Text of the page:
Prime Minister Boris Johnson has told the House of Commons that in the case of a no-deal Brexit: "We would of course have available the £39bn in the withdrawal agreement to help deal with any consequences."
He was referring to the UK's "divorce bill" from the European Union (EU).
Labour leader Jeremy Corbyn asked Mr Johnson if he would "acknowledge that the £39bn is now £33bn".
Mr Corbyn is right - the latest estimate from the Office for Budget Responsibility (OBR) says that, as a result of the delay to the Brexit date, a chunk of the money has already been paid, and that the current bill would be about £33bn.
What is the "divorce bill"?
This is the money the UK agreed to pay the EU after leaving.
Officially it is called the financial settlement (unofficially, the "divorce bill") and was negotiated as part of Mrs May's withdrawal agreement.
The withdrawal agreement was the deal that would have seen the UK leave the EU on 29 March, and then enter a transition period until 31 December 2020.
During this period, the UK-EU trading relationship would have stayed the same - allowing both sides to try to sort out a future trade deal.
Although no longer an EU member, the UK would have paid into the EU budget as it does now (and receive funding back).
But the deal was rejected three times by MPs at Westminster and Brexit was delayed until 31 October.
How much is it?
The withdrawal agreement (agreed in November 2018) set out calculations, rather than a figure, for how much the UK would need to pay to settle all of its obligations.
That is why there has not been an official figure for it. The OBR estimated it would be £38bn, while the government had said between £35bn and £39bn.
The biggest part of the bill was the UK contributions to the 2019 and 2020 EU budgets. The UK puts about £9bn a year into the budget, once you have deducted the rebate and money returned to the UK to be spent on public sector projects.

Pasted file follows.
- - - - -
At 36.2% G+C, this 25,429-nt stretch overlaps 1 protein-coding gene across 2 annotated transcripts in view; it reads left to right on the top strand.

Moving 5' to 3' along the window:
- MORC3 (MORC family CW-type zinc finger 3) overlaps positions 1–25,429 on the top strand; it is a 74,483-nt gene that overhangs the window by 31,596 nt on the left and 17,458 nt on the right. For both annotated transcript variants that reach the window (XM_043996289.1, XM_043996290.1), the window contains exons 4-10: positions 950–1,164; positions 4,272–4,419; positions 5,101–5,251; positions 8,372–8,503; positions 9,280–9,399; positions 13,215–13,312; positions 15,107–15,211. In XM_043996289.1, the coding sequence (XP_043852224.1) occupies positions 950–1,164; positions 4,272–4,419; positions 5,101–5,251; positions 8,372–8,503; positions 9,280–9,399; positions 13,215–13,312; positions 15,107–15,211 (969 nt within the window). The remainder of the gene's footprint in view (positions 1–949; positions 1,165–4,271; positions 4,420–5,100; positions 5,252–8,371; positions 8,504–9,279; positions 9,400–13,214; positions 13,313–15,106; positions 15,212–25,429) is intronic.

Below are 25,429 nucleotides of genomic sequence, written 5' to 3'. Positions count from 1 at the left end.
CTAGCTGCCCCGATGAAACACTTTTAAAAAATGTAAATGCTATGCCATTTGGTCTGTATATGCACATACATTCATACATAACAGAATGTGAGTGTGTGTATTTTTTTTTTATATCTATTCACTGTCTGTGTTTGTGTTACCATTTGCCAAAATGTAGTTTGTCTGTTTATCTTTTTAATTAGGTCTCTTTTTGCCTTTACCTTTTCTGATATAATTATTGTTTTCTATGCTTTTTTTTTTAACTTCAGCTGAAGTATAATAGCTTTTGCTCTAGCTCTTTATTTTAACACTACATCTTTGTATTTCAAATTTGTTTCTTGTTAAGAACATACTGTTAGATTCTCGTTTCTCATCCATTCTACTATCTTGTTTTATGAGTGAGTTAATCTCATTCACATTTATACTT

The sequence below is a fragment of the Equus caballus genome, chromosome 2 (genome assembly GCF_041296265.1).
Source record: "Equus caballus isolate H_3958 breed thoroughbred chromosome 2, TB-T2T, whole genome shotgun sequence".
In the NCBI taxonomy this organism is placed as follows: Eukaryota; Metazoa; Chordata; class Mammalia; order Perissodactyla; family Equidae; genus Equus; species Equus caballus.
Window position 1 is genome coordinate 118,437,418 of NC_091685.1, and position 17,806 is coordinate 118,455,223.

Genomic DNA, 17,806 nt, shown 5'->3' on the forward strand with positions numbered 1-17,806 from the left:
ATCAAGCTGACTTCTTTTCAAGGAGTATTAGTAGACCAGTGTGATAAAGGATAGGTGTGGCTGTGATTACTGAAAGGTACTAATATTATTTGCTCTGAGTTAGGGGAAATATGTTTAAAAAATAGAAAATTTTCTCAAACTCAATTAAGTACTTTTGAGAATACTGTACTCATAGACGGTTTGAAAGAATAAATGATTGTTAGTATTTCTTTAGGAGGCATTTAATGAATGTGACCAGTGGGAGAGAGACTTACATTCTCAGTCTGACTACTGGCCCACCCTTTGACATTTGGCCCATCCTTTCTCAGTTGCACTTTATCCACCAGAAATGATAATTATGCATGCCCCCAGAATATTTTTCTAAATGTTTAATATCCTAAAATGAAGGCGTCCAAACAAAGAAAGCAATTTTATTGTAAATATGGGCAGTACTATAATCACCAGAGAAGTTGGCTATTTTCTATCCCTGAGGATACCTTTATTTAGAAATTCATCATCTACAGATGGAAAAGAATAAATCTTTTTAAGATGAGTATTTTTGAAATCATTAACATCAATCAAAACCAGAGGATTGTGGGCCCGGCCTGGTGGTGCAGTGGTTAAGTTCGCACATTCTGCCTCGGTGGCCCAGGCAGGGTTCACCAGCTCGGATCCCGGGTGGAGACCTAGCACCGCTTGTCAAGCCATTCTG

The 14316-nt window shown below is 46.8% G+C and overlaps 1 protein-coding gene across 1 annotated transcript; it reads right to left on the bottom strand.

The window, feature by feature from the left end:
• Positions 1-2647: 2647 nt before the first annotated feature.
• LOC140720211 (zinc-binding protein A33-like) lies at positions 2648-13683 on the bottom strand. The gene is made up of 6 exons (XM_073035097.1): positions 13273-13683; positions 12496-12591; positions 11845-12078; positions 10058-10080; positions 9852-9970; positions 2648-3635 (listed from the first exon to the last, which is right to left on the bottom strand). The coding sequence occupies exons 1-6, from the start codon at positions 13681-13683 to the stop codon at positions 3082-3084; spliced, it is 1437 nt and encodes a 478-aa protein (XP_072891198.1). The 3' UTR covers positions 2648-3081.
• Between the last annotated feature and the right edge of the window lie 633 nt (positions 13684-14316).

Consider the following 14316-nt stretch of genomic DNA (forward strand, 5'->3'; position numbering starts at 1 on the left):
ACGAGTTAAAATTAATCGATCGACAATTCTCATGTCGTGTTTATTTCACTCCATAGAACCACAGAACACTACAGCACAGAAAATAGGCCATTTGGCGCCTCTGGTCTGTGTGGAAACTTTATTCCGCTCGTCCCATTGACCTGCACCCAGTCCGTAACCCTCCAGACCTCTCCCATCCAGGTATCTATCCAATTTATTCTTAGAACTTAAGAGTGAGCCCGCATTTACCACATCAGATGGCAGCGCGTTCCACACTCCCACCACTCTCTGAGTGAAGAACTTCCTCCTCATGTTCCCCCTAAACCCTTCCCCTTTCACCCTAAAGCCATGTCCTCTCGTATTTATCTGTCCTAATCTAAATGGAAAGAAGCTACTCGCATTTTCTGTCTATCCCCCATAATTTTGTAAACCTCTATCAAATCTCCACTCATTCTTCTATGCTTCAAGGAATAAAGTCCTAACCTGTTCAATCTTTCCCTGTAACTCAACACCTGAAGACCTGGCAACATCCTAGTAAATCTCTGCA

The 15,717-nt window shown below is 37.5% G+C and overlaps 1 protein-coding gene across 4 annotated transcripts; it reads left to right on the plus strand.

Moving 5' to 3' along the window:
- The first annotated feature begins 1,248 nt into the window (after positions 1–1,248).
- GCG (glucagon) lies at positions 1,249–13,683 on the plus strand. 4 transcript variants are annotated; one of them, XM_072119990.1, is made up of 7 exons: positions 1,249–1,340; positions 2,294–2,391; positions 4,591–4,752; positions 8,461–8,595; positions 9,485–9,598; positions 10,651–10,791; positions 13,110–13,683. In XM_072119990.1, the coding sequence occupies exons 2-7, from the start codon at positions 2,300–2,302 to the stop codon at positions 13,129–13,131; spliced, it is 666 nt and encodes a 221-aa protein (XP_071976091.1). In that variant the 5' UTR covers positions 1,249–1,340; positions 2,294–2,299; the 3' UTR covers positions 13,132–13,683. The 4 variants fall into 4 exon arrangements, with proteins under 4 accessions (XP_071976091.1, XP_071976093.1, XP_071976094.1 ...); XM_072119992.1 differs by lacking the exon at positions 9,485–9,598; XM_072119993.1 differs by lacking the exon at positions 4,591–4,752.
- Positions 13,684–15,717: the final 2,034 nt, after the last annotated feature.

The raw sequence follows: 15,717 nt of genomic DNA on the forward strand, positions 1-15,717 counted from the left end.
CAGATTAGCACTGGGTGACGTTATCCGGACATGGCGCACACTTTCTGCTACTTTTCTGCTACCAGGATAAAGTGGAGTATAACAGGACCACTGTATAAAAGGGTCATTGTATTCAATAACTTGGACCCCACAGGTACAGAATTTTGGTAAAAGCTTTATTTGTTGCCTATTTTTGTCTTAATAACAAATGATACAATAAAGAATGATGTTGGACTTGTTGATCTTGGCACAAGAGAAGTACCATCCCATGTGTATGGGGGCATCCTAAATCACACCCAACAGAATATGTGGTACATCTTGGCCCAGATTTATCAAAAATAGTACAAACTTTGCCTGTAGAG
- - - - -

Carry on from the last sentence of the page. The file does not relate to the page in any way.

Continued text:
As Brexit was delayed from 29 March to 31 October, some of that money has been paid as part of the UK's normal membership contributions, which means it is no longer part of the "divorce bill". The OBR estimates that the bill is now £33bn.
What is the money for?
Some of the rest of the payment would come from contributions towards EU budget commitments made while the UK was still a member of the EU, which have not yet been paid.
The UK would also contribute towards EU staff pensions incurred before Brexit.
The UK would receive some money back: the £3bn of capital it had paid into the European Investment Bank, as well as a small amount of capital paid into the European Central Bank.
The OBR expects that most of the money - around three-quarters of the total - would be paid by 2022, with some relatively small payments still being made in the 2060s.
Can the UK withhold the money?
Mr Johnson has suggested withholding the money - using it as a bargaining chip in future negotiations with the EU, or injecting it into the UK economy to try to avert the effects of a no-deal Brexit.
This could have legal and other consequences.
The Institute for Government think tank says refusing to pay could lead to a legal challenge. It says: "The EU might seek redress through the International Court of Justice or the Permanent Court of Arbitration, both located in The Hague."
But a House of Lords report into Brexit and the EU budget, published in 2017, stated: "While the legal advice we have received differed, the stronger argument suggests that the UK will not be strictly obliged, as a matter of law, to render any payments at all after leaving."
Catherine Barnard, professor of EU law at University of Cambridge, says that because such a situation has never arisen before, "no-one is quite sure what might happen".
When it comes to future talks with the EU - such as negotiating a free trade agreement - withholding the money would sour relations.
The EU has said consistently that it will only begin trade negotiations once the issue of financial obligations, citizens' rights and the Irish border have been resolved.